Distinguished Speaker Janus Adams shares narrative of personal, local and national history

SUNY New Paltz alumna Janus Adams ’67 (Theatre) regaled members of the campus community with a deep and poetic account of her life story, woven into the fabric of America’s ongoing history of civil rights justice.

Adams returned as the fall 2017 Distinguished Speaker on the occasion of her class’s 50th reunion, with an address titled “Know When to Leave the Plantation:” so named for the words of advice family members shared with her in her youth, when she was among the first African-American children tapped to desegregate public schools in New York State following the Supreme Court’s ruling in Brown v. Board of Education.

“‘Come let me tell you a story,’ I would hear my grandmother call when I seemed in need,” Adams said. “Each story would have the same moral, the same reason for being: to share her philosophy of life. ‘All things are one,’ said grandma. ‘In this world, everything is related.’”

Adams told of how she arrived at New Paltz not long after she and her mother rallied with thousands and met Martin Luther King at the 1963 March on Washington.

“When he raised his hands over the crowd, invoking his Dream, I felt myself levitate, soar,” she said. “One among 250,000 united that day, I understood the movement, and this country, as never before.

“What I couldn’t have imagined 54 years ago, is how much, and how little, would change.”

Adams opened up about how her time at New Paltz mixed triumph and tragedy. Her tale included compassion, determination and friendship, but also discrimination and abuse directed at her for her race and gender.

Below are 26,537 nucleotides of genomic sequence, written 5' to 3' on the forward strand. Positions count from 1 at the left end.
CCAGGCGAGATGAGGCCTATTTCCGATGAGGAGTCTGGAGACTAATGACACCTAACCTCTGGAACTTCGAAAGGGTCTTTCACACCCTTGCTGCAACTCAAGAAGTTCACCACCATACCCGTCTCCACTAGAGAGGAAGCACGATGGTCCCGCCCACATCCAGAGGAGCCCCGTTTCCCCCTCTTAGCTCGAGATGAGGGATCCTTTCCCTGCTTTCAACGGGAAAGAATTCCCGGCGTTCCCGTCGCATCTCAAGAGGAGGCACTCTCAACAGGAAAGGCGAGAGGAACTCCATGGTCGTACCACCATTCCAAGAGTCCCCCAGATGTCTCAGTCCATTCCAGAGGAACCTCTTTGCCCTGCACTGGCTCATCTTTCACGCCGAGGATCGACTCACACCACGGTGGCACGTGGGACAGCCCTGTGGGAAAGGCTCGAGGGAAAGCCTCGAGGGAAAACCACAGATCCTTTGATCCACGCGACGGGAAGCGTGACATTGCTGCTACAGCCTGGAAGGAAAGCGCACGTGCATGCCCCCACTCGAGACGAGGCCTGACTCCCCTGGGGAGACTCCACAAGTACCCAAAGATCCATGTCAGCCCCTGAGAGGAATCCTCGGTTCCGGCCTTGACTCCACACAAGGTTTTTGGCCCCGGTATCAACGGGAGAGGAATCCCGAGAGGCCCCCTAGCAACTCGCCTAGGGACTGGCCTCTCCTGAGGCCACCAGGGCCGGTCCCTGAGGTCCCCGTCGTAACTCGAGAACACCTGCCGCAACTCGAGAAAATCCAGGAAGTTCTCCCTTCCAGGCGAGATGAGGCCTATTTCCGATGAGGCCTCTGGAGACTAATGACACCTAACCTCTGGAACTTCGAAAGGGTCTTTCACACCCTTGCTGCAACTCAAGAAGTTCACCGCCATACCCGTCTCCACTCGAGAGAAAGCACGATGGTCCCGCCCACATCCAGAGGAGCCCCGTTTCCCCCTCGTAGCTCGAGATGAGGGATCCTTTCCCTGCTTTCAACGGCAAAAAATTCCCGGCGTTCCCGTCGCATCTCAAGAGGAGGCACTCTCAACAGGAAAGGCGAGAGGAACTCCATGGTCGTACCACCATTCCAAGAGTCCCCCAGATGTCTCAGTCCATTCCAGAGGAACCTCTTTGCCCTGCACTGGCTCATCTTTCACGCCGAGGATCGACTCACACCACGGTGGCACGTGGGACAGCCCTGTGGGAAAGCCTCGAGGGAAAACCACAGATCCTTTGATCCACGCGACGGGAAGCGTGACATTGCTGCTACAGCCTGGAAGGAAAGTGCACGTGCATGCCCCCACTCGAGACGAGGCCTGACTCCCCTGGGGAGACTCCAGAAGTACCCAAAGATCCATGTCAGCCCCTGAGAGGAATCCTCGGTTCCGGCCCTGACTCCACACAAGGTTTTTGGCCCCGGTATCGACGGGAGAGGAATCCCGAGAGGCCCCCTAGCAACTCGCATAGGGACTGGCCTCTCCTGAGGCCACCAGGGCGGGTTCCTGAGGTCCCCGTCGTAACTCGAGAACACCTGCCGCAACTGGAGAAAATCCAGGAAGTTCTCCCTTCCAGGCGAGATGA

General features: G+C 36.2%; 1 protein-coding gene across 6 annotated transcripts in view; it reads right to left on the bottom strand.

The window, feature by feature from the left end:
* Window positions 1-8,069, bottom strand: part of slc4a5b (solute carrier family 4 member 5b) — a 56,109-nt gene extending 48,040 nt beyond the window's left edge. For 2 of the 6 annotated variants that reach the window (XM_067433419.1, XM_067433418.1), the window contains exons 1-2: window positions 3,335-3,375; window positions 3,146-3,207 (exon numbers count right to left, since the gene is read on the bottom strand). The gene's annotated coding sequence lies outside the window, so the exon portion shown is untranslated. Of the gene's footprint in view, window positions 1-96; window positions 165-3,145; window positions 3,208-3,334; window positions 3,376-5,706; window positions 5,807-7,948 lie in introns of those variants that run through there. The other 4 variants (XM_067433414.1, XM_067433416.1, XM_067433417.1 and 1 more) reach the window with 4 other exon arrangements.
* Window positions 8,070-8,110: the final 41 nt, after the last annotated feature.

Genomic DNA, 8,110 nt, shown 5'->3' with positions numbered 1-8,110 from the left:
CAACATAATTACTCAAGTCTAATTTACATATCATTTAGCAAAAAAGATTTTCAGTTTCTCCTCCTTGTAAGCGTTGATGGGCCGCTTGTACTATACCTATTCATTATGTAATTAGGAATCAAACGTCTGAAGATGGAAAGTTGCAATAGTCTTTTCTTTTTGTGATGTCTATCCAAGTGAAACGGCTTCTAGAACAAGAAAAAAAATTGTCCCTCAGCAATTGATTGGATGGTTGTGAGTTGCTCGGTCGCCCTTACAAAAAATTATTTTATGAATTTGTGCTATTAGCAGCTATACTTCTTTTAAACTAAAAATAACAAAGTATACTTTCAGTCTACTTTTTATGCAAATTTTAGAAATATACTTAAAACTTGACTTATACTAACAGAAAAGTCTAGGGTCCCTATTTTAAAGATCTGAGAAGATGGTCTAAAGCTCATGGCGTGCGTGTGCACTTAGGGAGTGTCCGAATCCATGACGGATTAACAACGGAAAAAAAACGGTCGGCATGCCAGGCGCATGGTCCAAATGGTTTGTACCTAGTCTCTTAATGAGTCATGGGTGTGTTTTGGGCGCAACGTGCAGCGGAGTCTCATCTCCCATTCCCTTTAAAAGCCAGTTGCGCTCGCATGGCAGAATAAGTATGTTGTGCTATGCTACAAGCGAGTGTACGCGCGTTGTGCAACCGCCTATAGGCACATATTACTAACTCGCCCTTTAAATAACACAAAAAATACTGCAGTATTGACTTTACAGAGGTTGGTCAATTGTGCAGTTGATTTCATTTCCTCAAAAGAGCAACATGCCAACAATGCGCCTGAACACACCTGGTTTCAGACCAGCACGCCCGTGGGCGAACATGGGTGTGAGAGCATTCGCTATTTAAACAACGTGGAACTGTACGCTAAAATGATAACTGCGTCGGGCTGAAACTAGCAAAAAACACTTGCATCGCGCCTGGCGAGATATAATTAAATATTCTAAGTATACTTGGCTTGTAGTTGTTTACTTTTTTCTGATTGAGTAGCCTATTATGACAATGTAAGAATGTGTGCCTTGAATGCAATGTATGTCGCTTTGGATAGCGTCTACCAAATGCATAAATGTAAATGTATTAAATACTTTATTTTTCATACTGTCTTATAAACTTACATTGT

She did not dwell on the difficult past, however, so much as use these memories as a lens through which to understand contemporary injustices and hardships that still stem from social inequity in the United States.

“Fifty years after graduating, I know today’s students face challenges my generation fought to ensure they’d never see,” Adams said. “I take that personally; I’m angry that after 50 years, painful moments of my life and times are not irrelevant to today’s students.”

“How do we serve, protect and defend the fundamental human rights of each and every one of us?” she asked, and responded with her own call for students at New Paltz and everywhere to continue the healing work that has been fundamental to her story since she was a child.

“Here at New Paltz, diversity and inclusion are key words,” Adams said. “So to young people, I say: let no one turn you ‘round. Make your own movement here. Practice your craft of justice here. Build your boards of directors, your circles of friends, your Underground Railroad cells of today, with roots dug deep and strong to keep each other on the freedom trail.”

It is no hyperbole to say that the uplifting effect of these words resounded through the audience; in a first for the Distinguished Speaker Series, the lecture concluded with a group singing of “This Little Light of Mine.” Adams led the way, and in return received a standing ovation.

This Distinguished Speaker Series event was made possible by the SUNY New Paltz Foundation, Inc., with support from the following sponsors: Buttermilk Falls Inn and Spa, Campus Auxiliary Services, Liberty Mutual Insurance, M&T Bank, Sodexo and Central Hudson.

More information about the SUNY New Paltz Distinguished Speaker Series is available online.